Editors' Choice

Science  19 Oct 2007:
Vol. 318, Issue 5849, pp. 361

    Ins and Outs of Extinction

    1. Andrew M. Sugden

    The global extinction of a species is the end point of a series of smaller-scale local extinctions of populations. Hence, the causes of extinction can be understood by studying patterns of extinction at the local scale. Species vary in their intrinsic vulnerability to extinction, and there is a range of extrinsic factors that can influence a population's survival; the probability of extinction might depend on the interplay of these two broad considerations. To study these questions, Fréville et al. took advantage of the Park Grass experiment, in which the fate of populations of herbaceous plants subjected to different fertilizer treatments have been followed for 60 years at a site in southeast England. The interactions of 11 intrinsic factors (life-history traits relating, for example, to reproduction and growth) with four extrinsic factors (such as nitrogen enrichment and acidification) were investigated. It transpired that population extinction could in most cases be related to the interaction of just one life-history trait with one extrinsic factor, but that the pairs of factors differed in different species. These findings point the way to a more accurate and predictive science of extinction, which will in turn provide a new tool for conservation managers attempting to reduce the rate of local extinctions caused by human activity. — AMS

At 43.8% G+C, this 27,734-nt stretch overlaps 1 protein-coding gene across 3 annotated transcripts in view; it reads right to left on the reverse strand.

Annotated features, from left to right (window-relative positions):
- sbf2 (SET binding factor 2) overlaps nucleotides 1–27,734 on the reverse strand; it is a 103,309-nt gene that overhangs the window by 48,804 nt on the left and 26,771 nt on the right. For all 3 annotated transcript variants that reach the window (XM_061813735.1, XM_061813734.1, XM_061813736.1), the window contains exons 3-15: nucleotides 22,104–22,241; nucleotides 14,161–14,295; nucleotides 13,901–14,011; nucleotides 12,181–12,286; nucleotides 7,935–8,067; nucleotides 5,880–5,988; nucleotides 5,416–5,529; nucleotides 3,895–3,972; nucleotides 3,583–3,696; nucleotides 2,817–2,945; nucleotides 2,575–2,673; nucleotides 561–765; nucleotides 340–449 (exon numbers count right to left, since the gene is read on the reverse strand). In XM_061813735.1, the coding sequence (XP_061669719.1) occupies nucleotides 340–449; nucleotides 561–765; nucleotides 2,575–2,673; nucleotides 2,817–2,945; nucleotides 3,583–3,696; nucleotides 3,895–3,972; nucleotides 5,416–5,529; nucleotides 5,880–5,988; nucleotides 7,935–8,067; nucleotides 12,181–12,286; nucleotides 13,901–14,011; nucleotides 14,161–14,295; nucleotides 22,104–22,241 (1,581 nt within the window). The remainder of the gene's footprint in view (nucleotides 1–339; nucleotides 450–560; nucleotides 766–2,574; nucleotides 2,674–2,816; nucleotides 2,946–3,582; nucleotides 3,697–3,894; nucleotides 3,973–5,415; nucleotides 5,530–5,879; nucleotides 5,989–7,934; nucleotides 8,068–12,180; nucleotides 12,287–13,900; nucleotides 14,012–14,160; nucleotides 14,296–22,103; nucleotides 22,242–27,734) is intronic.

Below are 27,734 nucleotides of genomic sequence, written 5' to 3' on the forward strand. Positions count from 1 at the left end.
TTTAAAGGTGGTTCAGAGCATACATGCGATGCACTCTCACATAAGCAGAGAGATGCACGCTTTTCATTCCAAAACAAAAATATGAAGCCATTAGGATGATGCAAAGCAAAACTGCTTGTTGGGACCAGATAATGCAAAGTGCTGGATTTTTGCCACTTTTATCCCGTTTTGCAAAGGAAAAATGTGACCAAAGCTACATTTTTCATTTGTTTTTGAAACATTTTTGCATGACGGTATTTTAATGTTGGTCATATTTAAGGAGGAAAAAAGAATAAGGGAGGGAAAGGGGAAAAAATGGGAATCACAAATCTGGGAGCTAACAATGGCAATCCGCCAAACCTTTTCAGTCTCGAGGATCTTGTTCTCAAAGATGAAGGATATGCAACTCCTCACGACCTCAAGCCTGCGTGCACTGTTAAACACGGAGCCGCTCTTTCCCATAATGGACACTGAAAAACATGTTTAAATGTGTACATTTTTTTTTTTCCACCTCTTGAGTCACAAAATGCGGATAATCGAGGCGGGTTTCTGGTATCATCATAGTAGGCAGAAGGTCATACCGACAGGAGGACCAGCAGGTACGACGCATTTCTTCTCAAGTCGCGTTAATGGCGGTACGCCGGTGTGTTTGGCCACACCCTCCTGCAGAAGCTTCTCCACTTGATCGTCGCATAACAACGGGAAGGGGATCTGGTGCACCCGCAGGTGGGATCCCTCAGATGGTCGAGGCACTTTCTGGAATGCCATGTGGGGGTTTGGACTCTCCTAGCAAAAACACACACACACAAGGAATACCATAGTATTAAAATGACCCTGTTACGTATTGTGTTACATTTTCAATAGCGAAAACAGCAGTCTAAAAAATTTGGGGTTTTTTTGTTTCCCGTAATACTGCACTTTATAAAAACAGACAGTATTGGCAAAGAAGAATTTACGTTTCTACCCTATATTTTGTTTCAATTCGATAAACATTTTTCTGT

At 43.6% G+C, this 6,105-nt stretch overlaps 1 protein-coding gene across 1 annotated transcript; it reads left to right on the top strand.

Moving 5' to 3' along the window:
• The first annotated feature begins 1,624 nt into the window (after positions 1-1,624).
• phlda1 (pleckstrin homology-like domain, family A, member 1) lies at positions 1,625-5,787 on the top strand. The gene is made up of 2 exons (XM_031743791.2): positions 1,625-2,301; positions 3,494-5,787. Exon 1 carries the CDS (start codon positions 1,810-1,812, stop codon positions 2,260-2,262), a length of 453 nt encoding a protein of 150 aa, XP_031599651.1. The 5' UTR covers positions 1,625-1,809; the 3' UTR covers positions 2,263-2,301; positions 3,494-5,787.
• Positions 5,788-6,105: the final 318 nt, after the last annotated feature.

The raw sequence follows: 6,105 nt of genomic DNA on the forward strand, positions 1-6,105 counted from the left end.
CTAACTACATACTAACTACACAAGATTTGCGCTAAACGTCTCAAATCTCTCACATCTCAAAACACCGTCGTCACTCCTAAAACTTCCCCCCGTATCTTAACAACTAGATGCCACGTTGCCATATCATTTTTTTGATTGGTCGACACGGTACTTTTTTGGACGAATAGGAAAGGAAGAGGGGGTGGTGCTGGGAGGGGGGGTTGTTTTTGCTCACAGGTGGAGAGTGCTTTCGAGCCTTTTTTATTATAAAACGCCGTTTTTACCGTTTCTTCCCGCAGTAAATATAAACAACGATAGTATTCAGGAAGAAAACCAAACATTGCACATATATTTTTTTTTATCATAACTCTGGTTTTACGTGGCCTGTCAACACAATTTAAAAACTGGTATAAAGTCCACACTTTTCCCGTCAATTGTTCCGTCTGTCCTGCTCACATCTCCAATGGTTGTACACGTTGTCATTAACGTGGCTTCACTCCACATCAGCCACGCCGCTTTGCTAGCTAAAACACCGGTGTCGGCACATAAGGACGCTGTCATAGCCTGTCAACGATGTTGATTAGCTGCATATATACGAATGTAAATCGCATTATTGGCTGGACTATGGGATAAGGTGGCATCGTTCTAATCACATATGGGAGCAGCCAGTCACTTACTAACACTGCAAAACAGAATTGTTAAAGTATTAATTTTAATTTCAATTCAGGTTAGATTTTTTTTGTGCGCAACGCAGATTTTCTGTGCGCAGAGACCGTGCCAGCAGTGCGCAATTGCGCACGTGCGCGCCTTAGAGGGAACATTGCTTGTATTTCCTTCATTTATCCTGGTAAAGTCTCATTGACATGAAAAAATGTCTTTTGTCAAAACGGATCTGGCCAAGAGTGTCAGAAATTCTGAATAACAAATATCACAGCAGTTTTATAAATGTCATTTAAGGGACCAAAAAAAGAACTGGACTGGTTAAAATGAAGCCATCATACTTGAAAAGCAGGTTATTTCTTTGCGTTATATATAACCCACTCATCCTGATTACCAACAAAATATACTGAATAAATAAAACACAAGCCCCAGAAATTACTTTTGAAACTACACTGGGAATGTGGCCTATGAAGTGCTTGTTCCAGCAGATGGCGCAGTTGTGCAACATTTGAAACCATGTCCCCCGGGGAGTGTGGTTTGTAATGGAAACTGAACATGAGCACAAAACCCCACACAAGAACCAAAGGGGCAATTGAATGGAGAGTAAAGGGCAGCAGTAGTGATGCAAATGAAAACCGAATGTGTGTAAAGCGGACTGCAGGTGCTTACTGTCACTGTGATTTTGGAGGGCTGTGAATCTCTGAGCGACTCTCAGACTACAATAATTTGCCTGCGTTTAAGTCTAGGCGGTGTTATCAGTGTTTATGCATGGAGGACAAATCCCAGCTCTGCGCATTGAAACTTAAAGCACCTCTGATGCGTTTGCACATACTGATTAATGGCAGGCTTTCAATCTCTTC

Ecology 88, 2662 (2007).


    Pulling Copper Along

    1. Jake Yeston

    Copper is a common choice for constructing pipes that carry drinking water because of its relatively strong resistance to corrosion, but over time oxidative chemistry can introduce metal ions into the streams emerging from the faucet. A complex series of factors contributes to the ion concentration, ranging from the water's pH to the precipitation equilibria of various hydroxide, oxide, and carbonate salts, as well as biochemical processes that accompany the formation of bacterial biofilms on the pipes' inner surfaces. In general though, a simplifying assumption has been that the aqueous copper ion concentration is limited by diffusion during stagnant periods between flow, when water rests in the pipe. Calle et al. have now found that the influence of flow dynamics cannot in general be neglected. Through a series of measurements on a pipe system connecting a well to a household in Chile, they uncovered concentration patterns suggesting that a significant quantity of ions is dislodged from surface biofilms by virtue of interfacial forces arising during flow. Thus, the interplay of hydrodynamics with sorption equilibria in these systems merits further study. — JSY

    Environ. Sci. Technol. 41 10.1021/es071079b (2007).


    Too Quick to Glimpse?

    1. Katrina L. Kelner